I’ve been writing about home networks since before they existed. Back in 1998—when IT folks were stringing cables to share a single 56kbit per second analog modem line—I was promoted to networking and communications editor at PC Magazine. At the news my colleagues hung their heads. “You won’t last,” they said. “That stuff is hard.”
Well, PC networking is hard. Packets, protocols, layers, transports. Over the years I’ve had to learn the hairiest technologies, analyzing test results, praising the good, bashing the junk, and pressuring the vendors to play straight.
Ironically, making home networking gear easy to use is really hard. It takes a lot of folks working behind the scenes on standards and protocols and middleware to ensure all the disparate pieces work together without blowing up, and without you having to spend Sunday pouring over some awful manual.
While you don’t need to know about protocol stacks to make smart buying decisions, there’s still a lot to learn—especially now that CE vendors (who don’t love standards) are building network connectivity into their products. The CE and PC worlds are colliding as vendors spout comforting buzzwords like “whole-home network.”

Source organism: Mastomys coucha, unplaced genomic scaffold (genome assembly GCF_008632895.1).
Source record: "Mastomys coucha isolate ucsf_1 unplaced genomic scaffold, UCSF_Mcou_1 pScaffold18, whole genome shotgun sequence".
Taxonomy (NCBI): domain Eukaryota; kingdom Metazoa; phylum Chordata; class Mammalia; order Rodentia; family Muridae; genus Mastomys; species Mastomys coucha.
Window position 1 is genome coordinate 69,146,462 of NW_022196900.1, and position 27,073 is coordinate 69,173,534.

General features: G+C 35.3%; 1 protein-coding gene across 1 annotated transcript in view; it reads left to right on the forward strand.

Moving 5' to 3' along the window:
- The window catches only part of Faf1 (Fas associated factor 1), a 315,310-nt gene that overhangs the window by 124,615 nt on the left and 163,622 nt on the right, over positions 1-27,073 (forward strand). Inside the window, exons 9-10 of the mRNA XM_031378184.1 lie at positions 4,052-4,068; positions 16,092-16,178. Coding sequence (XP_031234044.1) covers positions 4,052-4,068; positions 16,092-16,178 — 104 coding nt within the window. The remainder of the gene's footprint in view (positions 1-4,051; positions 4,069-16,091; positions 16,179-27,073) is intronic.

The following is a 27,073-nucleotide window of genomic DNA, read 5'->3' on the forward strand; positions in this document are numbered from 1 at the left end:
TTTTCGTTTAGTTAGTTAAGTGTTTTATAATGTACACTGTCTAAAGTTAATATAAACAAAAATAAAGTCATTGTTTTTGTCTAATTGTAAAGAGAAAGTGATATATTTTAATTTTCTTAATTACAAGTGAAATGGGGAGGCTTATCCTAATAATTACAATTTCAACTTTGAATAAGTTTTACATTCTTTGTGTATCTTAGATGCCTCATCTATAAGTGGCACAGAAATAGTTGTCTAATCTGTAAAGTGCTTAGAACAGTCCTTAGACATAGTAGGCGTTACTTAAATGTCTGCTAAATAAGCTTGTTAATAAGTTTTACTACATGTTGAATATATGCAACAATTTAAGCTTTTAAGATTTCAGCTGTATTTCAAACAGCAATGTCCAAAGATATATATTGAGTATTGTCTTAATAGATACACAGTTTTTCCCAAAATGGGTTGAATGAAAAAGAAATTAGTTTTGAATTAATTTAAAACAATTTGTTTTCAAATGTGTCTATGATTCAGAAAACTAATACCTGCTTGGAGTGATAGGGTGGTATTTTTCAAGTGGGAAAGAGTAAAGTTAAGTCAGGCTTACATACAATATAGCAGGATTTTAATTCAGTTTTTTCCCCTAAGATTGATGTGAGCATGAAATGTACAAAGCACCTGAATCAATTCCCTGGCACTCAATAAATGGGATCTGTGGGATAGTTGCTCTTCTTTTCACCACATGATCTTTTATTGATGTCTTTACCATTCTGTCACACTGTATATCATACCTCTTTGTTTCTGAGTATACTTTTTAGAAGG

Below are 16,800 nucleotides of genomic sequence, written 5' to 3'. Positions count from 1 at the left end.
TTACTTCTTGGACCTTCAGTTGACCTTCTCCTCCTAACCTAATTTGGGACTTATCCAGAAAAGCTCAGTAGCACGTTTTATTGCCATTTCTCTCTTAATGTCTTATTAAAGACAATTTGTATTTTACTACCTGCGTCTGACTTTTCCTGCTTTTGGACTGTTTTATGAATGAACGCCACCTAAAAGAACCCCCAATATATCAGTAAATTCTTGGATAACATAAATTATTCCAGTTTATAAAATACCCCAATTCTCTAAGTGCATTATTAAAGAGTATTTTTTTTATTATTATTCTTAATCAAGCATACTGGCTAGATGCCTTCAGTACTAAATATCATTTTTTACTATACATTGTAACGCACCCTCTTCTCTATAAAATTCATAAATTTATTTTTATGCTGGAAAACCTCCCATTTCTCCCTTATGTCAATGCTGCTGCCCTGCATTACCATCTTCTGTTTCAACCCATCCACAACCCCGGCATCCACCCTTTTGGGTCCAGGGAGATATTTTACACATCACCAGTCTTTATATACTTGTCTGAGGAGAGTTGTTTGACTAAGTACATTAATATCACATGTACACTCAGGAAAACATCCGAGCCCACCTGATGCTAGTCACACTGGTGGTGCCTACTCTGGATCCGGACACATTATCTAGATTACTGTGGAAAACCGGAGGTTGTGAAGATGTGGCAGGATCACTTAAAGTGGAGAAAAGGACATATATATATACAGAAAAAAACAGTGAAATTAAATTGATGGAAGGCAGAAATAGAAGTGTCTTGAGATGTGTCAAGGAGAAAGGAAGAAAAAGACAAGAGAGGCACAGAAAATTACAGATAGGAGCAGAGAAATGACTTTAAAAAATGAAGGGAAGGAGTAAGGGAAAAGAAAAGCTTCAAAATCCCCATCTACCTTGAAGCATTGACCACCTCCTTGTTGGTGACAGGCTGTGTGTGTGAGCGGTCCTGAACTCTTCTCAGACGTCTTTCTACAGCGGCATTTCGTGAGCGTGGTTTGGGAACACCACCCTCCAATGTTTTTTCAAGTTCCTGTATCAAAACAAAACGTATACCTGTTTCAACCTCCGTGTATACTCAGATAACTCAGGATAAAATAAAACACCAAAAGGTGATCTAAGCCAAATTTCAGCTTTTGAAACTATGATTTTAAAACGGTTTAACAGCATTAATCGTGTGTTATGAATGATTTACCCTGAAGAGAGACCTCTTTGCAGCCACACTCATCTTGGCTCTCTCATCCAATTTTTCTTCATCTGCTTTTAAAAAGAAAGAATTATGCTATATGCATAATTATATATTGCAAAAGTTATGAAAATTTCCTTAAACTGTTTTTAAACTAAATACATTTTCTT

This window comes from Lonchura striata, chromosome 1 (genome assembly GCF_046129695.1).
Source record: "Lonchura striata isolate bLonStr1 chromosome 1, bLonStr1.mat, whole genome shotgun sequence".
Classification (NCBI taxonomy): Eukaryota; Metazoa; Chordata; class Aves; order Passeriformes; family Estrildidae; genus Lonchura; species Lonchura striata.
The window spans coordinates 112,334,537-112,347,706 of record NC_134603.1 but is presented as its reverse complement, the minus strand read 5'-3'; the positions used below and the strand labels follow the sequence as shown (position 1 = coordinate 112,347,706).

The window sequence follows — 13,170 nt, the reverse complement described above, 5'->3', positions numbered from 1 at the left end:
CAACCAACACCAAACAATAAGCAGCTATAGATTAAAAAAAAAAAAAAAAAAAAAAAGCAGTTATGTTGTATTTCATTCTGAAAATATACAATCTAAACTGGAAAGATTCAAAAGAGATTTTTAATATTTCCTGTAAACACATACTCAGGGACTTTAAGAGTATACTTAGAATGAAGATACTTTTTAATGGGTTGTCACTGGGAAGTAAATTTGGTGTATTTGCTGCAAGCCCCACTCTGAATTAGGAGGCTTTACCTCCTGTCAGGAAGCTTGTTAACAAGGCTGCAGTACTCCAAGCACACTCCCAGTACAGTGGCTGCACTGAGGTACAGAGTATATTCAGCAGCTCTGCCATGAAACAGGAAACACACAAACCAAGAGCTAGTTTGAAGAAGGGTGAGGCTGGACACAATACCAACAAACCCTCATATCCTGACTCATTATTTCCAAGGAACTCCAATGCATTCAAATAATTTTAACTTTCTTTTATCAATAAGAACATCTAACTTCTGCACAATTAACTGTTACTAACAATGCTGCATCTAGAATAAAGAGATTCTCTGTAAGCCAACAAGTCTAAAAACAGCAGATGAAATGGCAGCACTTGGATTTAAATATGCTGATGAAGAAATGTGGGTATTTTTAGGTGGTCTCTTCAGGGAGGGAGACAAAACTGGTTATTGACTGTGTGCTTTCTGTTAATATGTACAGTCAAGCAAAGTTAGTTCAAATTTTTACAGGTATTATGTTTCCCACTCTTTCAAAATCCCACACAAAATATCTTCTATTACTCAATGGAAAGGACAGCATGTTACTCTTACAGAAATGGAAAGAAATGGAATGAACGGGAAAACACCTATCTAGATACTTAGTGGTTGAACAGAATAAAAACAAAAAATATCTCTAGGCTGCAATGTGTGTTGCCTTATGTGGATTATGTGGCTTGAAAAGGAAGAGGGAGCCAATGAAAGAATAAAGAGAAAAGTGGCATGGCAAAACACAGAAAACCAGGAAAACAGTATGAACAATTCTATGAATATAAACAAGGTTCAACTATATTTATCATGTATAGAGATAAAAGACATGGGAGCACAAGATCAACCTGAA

Today, the hardest part about home networking is the sheer wealth of choices. There are just too many vendors and service providers competing for your dollar. How do you pick the winners and keep from getting burned? While no cheat-sheet is foolproof, I swear by mine:
- Only buy standards-based equipment.
- Don’t buy new technology the second it comes out.
- For commodity products, choose vendors who demonstrate the best customer support.
- Don’t buy solely based on price, or emotion.
The kind folks at ElectronicHouse.com have asked me to write a weekly blog on home networking. In the coming weeks I’ll talk about connecting stuff, highlight the companies and organizations doing cool things, and, of course, take requests.
Think my cheat-sheet’s bunk? Love/hate networks? Got good war stories, questions, gripes, raves? Post your comments below.
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Toni Kistner is a technology writer living in Cambridge, Mass. Her main focus is networking and wireless technology.